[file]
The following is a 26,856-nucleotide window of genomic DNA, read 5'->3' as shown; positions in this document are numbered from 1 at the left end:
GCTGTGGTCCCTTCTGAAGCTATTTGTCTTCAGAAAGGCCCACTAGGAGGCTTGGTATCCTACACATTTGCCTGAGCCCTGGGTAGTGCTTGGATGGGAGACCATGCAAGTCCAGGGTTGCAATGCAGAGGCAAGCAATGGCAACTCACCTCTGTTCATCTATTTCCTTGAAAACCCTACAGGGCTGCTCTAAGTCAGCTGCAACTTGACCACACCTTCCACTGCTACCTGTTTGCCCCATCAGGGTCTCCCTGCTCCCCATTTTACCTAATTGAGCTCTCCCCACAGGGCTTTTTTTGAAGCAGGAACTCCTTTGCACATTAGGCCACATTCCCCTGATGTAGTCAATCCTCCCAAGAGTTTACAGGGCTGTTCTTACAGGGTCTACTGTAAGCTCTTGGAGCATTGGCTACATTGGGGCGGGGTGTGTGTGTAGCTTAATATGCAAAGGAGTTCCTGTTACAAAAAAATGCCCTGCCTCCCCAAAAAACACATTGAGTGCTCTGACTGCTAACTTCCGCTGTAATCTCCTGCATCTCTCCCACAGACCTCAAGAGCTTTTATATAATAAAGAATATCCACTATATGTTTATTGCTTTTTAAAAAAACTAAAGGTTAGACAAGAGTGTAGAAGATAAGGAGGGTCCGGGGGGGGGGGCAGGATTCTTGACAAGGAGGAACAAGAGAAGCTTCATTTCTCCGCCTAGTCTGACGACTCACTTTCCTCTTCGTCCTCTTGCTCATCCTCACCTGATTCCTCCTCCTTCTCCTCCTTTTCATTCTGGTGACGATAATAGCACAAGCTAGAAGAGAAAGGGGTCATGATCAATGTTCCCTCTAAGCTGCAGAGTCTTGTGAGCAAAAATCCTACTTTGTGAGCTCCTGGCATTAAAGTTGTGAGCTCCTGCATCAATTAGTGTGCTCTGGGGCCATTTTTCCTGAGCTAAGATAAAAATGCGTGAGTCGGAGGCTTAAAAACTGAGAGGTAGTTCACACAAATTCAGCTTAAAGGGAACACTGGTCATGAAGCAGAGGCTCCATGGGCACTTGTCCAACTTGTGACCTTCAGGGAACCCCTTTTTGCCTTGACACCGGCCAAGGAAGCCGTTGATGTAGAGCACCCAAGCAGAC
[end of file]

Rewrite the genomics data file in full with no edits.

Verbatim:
The following is a 26,856-nucleotide window of genomic DNA, read 5'->3' as shown; positions in this document are numbered from 1 at the left end:
GCTGTGGTCCCTTCTGAAGCTATTTGTCTTCAGAAAGGCCCACTAGGAGGCTTGGTATCCTACACATTTGCCTGAGCCCTGGGTAGTGCTTGGATGGGAGACCATGCAAGTCCAGGGTTGCAATGCAGAGGCAAGCAATGGCAACTCACCTCTGTTCATCTATTTCCTTGAAAACCCTACAGGGCTGCTCTAAGTCAGCTGCAACTTGACCACACCTTCCACTGCTACCTGTTTGCCCCATCAGGGTCTCCCTGCTCCCCATTTTACCTAATTGAGCTCTCCCCACAGGGCTTTTTTTGAAGCAGGAACTCCTTTGCACATTAGGCCACATTCCCCTGATGTAGTCAATCCTCCCAAGAGTTTACAGGGCTGTTCTTACAGGGTCTACTGTAAGCTCTTGGAGCATTGGCTACATTGGGGCGGGGTGTGTGTGTAGCTTAATATGCAAAGGAGTTCCTGTTACAAAAAAATGCCCTGCCTCCCCAAAAAACACATTGAGTGCTCTGACTGCTAACTTCCGCTGTAATCTCCTGCATCTCTCCCACAGACCTCAAGAGCTTTTATATAATAAAGAATATCCACTATATGTTTATTGCTTTTTAAAAAAACTAAAGGTTAGACAAGAGTGTAGAAGATAAGGAGGGTCCGGGGGGGGGGGCAGGATTCTTGACAAGGAGGAACAAGAGAAGCTTCATTTCTCCGCCTAGTCTGACGACTCACTTTCCTCTTCGTCCTCTTGCTCATCCTCACCTGATTCCTCCTCCTTCTCCTCCTTTTCATTCTGGTGACGATAATAGCACAAGCTAGAAGAGAAAGGGGTCATGATCAATGTTCCCTCTAAGCTGCAGAGTCTTGTGAGCAAAAATCCTACTTTGTGAGCTCCTGGCATTAAAGTTGTGAGCTCCTGCATCAATTAGTGTGCTCTGGGGCCATTTTTCCTGAGCTAAGATAAAAATGCGTGAGTCGGAGGCTTAAAAACTGAGAGGTAGTTCACACAAATTCAGCTTAAAGGGAACACTGGTCATGAAGCAGAGGCTCCATGGGCACTTGTCCAACTTGTGACCTTCAGGGAACCCCTTTTTGCCTTGACACCGGCCAAGGAAGCCGTTGATGTAGAGCACCCAAGCAGAC